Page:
Fragrant Asian salmon parcels

The idea of cooking ‘en papilotte’ (‘in parchment’) is quick and simple and keeps all the flavours locked in. Here delicate salmon is balanced with the aromatic flavours of Asia to bring a simple yet tasty meal. Monkfish or cod loin would also be perfect for this recipe if you prefer. I am a big fan of all Asian greens so I have used pak choi to layer the salmon on top of so it steams altogether.

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Ingredients- serves 2
2 spring onions- finely sliced on the diagonal
1 large garlic clove- crushed
1 2cm piece of fresh ginger- cut into thin strips
1 medium red chilli- deseeded and chopped
Juice of half a fresh lime
2 tbsp each of dark soy
1 tbsp rice wine
2 small heads of pak choi- shredded
2 salmon fillets

1. Start by preheating the oven to 190c/ 170fan. Take all the ingredients apart from the salmon and spring onions and combine in a small bowl; mix well and set aside.

2. Grab a couple of lengths of foil which will be big enough for the fish to sit happily in and lay them out on the work surface. Lightly oil each piece. Divide the pak choi and spring onions slices between the two pieces of foil and place them in the centre. Place the salmon atop its leafy, oniony bed and pour the dressing over the fish. Add a splash of water into each parcel so it steams well before gathering the foil together to create a well sealed parcel.

3. Place on a baking tray and cook for around 12 minutes until the fish is tender. Remove carefully and serve with a side dish of jasmine rice.

Salmon parcels- the key to delightfully fragrant and straightforward midweek meal!

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Vietnamese style caramel pork

Think pork and sweet caramel don’t go together? Think again! This is my version of a classic Vietnamese dish which balances hot, sweet and savoury flavours for a well rounded meal. I have also used the base of the recipe with pan fried trout fillets which also works well if you prefer fish. Chicken and beef can be substituted and will be just as delicious. Pork shoulder can also be used but tenderloin remains more succulent when cooked over a high heat.

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Ingredients- serves 2 (can be doubled)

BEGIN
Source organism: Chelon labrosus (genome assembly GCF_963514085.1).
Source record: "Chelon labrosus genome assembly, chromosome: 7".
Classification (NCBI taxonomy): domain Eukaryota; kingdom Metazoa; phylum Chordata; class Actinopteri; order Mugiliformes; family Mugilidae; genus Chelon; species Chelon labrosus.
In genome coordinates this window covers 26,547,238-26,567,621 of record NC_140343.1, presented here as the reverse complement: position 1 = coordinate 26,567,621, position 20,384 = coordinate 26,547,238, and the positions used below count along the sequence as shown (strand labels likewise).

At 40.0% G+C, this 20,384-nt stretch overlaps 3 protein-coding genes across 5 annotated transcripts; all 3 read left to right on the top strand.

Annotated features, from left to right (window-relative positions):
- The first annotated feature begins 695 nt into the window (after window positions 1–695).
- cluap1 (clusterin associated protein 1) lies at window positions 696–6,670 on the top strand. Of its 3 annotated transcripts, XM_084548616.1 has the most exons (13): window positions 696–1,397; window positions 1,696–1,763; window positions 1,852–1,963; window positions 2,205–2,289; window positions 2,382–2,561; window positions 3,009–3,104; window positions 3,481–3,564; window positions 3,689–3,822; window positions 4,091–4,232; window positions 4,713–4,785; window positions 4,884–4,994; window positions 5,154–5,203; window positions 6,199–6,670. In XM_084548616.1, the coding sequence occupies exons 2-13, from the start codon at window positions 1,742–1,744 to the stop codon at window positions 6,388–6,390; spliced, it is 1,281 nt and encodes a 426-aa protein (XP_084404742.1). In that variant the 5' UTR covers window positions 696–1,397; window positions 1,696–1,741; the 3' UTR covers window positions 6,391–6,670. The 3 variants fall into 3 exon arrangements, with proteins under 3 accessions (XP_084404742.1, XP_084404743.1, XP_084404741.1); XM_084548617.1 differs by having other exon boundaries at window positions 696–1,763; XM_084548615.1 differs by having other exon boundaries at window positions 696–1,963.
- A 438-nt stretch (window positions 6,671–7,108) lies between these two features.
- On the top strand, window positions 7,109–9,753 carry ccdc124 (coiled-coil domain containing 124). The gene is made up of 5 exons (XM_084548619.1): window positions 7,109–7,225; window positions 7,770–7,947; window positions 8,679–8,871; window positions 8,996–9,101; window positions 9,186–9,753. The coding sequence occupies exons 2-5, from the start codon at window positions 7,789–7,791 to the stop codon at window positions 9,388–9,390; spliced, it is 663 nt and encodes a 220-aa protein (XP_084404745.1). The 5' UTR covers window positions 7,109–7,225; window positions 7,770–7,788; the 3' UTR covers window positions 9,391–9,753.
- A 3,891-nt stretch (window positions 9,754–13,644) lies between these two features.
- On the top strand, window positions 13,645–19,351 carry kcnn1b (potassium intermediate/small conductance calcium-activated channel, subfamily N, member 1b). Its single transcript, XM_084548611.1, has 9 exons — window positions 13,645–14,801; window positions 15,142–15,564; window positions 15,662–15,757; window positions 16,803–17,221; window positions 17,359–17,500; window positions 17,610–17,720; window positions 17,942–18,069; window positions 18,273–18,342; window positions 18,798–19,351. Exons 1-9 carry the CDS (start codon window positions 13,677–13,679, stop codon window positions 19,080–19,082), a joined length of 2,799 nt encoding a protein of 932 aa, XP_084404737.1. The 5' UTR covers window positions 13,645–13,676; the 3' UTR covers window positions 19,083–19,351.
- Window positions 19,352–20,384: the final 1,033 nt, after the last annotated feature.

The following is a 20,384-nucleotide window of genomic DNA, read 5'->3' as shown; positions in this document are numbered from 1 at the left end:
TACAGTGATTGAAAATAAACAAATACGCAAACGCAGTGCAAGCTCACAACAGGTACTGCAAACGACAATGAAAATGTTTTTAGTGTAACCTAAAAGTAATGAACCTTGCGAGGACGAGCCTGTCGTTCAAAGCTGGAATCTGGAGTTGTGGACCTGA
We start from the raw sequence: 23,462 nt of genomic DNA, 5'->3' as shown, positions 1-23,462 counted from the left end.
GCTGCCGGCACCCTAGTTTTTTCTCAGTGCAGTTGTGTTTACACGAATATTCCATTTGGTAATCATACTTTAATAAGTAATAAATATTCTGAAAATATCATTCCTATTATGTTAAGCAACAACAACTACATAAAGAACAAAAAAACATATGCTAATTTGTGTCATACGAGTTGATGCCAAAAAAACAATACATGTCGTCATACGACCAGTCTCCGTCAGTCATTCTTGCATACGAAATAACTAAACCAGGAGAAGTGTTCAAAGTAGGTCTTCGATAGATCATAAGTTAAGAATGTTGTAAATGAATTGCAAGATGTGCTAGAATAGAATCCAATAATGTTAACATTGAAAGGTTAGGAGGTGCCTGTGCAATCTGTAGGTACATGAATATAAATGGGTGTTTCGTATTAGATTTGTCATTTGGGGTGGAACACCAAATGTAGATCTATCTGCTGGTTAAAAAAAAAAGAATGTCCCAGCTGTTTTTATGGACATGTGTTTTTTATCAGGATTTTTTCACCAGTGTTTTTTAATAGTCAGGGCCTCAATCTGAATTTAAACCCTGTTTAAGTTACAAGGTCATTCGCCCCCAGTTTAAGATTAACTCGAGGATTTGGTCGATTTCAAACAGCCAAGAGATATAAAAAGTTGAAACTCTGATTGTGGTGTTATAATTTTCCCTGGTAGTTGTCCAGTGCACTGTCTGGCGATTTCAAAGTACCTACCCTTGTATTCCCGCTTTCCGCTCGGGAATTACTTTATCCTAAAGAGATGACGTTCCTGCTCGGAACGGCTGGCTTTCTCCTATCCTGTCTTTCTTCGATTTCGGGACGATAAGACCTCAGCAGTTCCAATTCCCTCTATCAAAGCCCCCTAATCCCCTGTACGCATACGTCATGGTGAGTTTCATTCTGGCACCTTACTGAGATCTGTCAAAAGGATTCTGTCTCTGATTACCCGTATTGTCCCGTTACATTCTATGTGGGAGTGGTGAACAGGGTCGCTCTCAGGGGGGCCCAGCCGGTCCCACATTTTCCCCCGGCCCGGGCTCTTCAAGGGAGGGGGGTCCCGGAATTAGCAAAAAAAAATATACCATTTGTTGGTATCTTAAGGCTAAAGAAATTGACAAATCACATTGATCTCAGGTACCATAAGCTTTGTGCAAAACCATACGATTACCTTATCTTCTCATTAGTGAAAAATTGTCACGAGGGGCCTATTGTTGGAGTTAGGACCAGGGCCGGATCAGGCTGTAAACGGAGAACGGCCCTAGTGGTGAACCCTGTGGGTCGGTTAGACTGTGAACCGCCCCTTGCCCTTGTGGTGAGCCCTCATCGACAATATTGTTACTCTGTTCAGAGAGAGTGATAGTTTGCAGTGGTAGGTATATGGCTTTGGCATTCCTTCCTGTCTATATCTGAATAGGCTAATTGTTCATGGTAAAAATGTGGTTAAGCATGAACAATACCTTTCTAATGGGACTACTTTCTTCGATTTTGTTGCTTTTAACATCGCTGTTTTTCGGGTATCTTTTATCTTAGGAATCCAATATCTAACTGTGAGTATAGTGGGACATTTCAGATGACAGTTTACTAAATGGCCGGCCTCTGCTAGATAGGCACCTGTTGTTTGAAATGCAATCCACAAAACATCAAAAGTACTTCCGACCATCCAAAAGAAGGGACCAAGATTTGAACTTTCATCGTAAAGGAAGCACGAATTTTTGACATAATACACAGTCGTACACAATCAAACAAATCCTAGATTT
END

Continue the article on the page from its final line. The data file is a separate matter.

2 tbsp groundnut or vegetable oil
300- 350g pork tenderloin- cut into bite size pieces
1 red chilli- deseeded and finely chopped
1 shallot- finely chopped
1 garlic clove- crushed
2cm piece of ginger- peeled and grated
1/2 tbsp fish sauce
40g dark brown sugar
160ml water
4 spring onions- 2 finely sliced and 2 cut finely lengthways
2 heads of choi sum or other Chinese greens
2 tbsp sesame oil
80g jasmine rice

1. To start, grab make sure all your ingredients are prepped and weighed out as once you get going this recipe is quick so don’t be caught out! Boil a kettle ready for the rice and heat a griddle pan over a medium heat in preparation for the greens if using. Heat 1 tbsp of oil in a wok over a high heat and cook the pork pieces until browned all over and then remove with a slotted spoon and set aside.

2. If you are serving with rice and Chinese greens then pop the rice in and cook for around 10 minutes. I like to leave mine a little longer to make a sticky jasmine rice and then stir 2 chopped spring onions through it. The greens will need to be wilted in a griddle (or wok) with a drizzle of sesame oil so everything is ready together.

3. Heat the remaining oil and fry the chilli, shallot, garlic and ginger for a couple of minutes until beginning to soften. Next, pop in the sugar, water and fish sauce and stir until all the sugar has dissolved. Keep the mixture bubbling and add the pork back in the wok. This will take around 8- 10 minutes (depending on size of pieces) and the caramel will coat the pork to give a dark, sticky, glossy glaze. When ready, sprinkle the thin slices of spring onion over the pork. Serve in heated bowls along with the rice and greens.

Vietnamese style caramel pork- a midweek winner!